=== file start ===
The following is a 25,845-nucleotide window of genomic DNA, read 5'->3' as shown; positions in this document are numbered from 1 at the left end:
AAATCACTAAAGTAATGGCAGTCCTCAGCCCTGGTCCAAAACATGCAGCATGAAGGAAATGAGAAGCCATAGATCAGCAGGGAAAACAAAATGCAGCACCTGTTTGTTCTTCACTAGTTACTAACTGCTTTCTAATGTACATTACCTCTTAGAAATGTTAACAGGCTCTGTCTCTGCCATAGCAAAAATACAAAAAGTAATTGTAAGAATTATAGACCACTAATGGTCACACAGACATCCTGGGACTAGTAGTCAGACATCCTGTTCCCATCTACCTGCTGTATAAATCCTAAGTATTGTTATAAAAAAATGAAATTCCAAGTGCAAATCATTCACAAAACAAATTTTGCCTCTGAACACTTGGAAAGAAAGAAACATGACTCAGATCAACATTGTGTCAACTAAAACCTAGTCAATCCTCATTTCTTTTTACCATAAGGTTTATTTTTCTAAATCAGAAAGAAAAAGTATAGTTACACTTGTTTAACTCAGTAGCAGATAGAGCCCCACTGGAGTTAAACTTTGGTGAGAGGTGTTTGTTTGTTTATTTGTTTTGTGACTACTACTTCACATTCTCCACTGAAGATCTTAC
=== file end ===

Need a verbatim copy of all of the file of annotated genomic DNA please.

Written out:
The following is a 25,845-nucleotide window of genomic DNA, read 5'->3' as shown; positions in this document are numbered from 1 at the left end:
AAATCACTAAAGTAATGGCAGTCCTCAGCCCTGGTCCAAAACATGCAGCATGAAGGAAATGAGAAGCCATAGATCAGCAGGGAAAACAAAATGCAGCACCTGTTTGTTCTTCACTAGTTACTAACTGCTTTCTAATGTACATTACCTCTTAGAAATGTTAACAGGCTCTGTCTCTGCCATAGCAAAAATACAAAAAGTAATTGTAAGAATTATAGACCACTAATGGTCACACAGACATCCTGGGACTAGTAGTCAGACATCCTGTTCCCATCTACCTGCTGTATAAATCCTAAGTATTGTTATAAAAAAATGAAATTCCAAGTGCAAATCATTCACAAAACAAATTTTGCCTCTGAACACTTGGAAAGAAAGAAACATGACTCAGATCAACATTGTGTCAACTAAAACCTAGTCAATCCTCATTTCTTTTTACCATAAGGTTTATTTTTCTAAATCAGAAAGAAAAAGTATAGTTACACTTGTTTAACTCAGTAGCAGATAGAGCCCCACTGGAGTTAAACTTTGGTGAGAGGTGTTTGTTTGTTTATTTGTTTTGTGACTACTACTTCACATTCTCCACTGAAGATCTTAC